In the high tank building ‘larger cassettes’ were created with a new design, where shadow joints were applied at every second panel joint. The system is called Paroc Shadow 2400. The building required 30,000m² of external façade Paroc Shadow panels and 15,000m² of internal wall panels.

Brewery fit out

The project was managed during the planning and engineering phase by Danbrew of Denmark. The six bottle and can filling lines were installed by Sig Simonazzi of Italy. Sig Simmonazzi is also involved in the transfer and commissioning of some of the process units and production sections from the existing breweries, which was complete by 2005.

"The brewery is able to produce four million hectolitres (400 million litres) of Grolsch beer annually as of 2005."

Four process cell manufacturers were chosen for the brewery’s production block: Brabant van Opstal in the silo area, Huppmann for the brewhouse, GEA Tuchenhagen in the fermentation room and storage cellar, the pressure tank cellar and the CIP process units, and Filtrox in the filter cellar. Aquacare in conjunction with York Refrigeration supplied and installed flow control equipment for four evaporation condensers and a liquid cooler.

This contract also included the provision of a central system for dosage of anti-scale and anti-corrosion agents, as well as time-controlled release of a biocide.

The keg filling unit was built by Briggs of the UK. Krohne installed the magnetic flowmeters for processes involving transferring wort, beer filling, process water, wastewater and clean in place (CIP) liquids. Paques installed an effluent treatment plant in the brewery that uses BIOPAQ® IC technology for anaerobic pre-treatment and CIRCOX® technology for aerobic post treatment to maintain the highest environmental standards. Brewmaxx from Herzogenaurach, using a system with the same name and configured by the ProLeiT AG, was responsible for the complete automation of the plant.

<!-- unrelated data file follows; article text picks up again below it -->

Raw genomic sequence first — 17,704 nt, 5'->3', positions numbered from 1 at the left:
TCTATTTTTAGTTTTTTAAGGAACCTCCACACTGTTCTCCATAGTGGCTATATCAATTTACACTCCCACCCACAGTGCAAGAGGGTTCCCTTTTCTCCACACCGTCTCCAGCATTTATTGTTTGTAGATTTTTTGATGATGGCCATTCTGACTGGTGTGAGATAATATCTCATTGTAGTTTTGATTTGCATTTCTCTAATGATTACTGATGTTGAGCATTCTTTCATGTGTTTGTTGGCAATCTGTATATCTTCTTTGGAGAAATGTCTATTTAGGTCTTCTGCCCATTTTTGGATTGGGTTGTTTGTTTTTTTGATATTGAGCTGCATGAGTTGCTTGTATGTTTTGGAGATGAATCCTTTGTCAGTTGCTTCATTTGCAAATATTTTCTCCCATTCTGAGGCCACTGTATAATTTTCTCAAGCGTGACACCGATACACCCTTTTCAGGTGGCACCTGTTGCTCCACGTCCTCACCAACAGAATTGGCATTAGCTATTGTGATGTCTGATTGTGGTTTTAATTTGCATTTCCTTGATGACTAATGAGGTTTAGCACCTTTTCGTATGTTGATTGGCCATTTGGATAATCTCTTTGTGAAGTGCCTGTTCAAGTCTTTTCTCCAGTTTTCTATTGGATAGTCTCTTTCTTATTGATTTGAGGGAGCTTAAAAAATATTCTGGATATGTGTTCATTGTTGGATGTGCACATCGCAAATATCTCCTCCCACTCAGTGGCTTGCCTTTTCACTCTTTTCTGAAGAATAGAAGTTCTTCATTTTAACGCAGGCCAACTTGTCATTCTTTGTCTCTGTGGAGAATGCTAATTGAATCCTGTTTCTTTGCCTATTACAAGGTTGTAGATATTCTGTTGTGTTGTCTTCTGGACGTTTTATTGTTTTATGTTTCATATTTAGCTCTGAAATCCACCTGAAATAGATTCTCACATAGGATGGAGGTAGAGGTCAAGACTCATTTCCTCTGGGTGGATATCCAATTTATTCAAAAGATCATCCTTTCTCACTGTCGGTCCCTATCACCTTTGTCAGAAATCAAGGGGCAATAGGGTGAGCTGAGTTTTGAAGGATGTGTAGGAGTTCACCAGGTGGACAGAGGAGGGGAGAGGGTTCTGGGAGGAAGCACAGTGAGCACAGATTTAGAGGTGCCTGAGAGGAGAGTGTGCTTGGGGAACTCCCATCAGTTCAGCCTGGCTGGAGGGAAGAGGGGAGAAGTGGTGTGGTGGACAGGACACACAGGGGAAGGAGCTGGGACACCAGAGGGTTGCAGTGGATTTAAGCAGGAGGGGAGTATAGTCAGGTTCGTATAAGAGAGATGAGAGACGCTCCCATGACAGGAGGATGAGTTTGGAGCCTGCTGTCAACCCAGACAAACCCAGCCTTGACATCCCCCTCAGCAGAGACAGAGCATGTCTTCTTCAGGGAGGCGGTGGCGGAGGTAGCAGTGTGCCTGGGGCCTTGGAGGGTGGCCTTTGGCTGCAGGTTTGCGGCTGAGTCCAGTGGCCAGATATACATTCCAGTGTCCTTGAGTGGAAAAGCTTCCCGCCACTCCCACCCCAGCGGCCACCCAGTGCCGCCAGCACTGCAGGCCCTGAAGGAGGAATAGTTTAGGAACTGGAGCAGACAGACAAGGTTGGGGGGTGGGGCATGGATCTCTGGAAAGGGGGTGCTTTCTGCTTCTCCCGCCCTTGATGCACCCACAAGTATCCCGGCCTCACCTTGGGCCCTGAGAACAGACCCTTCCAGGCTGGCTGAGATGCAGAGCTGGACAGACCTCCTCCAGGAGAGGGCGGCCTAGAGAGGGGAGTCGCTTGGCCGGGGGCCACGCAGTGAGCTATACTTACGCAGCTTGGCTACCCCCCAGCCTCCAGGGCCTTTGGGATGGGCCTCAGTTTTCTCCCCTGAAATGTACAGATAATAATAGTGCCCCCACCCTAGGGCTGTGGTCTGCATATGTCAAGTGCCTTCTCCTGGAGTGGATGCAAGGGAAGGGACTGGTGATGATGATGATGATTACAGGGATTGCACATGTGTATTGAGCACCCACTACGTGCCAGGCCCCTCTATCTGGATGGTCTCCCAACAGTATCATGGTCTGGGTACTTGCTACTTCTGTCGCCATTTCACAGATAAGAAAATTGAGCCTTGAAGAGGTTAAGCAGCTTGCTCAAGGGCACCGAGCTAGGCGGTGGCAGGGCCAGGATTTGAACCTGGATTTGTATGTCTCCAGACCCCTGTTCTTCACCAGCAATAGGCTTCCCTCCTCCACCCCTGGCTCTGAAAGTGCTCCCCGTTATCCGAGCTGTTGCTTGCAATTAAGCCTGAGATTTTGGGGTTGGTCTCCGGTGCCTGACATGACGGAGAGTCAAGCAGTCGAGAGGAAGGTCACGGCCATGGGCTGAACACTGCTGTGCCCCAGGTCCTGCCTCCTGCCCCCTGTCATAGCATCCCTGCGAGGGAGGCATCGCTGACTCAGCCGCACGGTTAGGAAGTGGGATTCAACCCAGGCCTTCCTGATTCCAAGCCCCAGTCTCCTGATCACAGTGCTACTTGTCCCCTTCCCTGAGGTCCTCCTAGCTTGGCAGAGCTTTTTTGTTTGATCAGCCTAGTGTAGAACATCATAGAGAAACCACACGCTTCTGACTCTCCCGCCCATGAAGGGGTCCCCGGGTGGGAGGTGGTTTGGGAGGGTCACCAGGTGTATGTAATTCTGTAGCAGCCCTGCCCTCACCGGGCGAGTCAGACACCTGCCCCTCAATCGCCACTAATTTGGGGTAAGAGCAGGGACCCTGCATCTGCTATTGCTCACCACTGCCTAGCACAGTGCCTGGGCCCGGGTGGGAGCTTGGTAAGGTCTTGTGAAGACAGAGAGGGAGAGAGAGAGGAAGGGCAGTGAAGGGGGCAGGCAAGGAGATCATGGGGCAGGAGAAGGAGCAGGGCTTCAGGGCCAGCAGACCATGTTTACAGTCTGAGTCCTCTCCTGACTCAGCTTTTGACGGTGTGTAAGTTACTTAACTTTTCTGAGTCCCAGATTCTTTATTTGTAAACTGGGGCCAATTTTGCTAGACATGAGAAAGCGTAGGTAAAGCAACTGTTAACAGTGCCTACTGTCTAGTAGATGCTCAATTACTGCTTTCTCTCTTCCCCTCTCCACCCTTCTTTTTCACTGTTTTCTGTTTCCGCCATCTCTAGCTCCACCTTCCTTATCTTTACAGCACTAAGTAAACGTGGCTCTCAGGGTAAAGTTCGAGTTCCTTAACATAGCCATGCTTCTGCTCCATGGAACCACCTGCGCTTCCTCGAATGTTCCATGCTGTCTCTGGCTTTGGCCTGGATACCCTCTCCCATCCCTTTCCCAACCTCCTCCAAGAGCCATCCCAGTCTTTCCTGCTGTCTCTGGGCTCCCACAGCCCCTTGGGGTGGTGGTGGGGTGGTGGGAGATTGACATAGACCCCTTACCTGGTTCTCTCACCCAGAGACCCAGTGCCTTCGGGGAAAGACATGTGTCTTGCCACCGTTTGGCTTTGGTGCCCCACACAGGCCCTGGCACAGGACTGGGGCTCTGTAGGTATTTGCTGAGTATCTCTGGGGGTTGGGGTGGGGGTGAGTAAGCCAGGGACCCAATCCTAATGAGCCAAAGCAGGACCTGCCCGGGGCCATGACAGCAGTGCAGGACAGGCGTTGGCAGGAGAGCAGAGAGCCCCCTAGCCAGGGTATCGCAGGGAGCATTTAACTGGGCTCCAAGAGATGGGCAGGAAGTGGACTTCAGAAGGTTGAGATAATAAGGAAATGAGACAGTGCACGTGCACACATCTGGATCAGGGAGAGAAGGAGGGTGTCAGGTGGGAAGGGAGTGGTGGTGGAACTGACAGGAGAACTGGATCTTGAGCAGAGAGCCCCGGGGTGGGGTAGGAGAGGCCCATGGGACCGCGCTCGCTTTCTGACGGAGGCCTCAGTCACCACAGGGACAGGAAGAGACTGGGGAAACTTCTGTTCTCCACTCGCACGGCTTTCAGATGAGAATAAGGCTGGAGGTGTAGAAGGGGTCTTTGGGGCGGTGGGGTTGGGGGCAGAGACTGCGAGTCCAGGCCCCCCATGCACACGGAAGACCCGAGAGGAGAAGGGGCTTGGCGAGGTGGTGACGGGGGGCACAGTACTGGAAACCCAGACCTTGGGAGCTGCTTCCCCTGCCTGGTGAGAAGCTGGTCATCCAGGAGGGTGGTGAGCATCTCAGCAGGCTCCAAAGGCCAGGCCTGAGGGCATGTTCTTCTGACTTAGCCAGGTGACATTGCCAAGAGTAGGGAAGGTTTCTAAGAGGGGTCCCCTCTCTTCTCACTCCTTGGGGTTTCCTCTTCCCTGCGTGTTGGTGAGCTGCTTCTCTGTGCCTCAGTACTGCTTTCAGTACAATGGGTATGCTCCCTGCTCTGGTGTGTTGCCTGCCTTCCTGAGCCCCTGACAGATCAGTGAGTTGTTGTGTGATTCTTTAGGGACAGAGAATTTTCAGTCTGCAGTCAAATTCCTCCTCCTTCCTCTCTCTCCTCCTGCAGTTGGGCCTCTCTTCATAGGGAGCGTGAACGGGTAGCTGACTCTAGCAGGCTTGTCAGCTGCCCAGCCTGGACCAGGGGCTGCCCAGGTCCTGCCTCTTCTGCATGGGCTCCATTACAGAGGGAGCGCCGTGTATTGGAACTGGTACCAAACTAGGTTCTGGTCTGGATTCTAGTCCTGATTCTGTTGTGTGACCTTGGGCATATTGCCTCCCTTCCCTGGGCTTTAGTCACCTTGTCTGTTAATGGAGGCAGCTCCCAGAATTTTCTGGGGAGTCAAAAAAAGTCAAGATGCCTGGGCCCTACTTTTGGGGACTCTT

Swisslog was responsible for the installation of the packing/shipping and pallet handling systems, having supplied the conveyors, automatic loading/unloading systems, monorail system, video recognition stations, automatic store, local transport control systems. Swisslog was also responsible for the adaptation of the SAP LES WMS software to allow the system to integrate with the rest of the brewery systems.


The brewery was designed to be one of the most efficient and automated facilities of its kind in the world. A brewmaxx system that conforms to ISA S 88.01 from ProLeiT with its ultra-modern technology was used for the complete process cell automation. The new S 88 structure demands a complete order-controlled production system.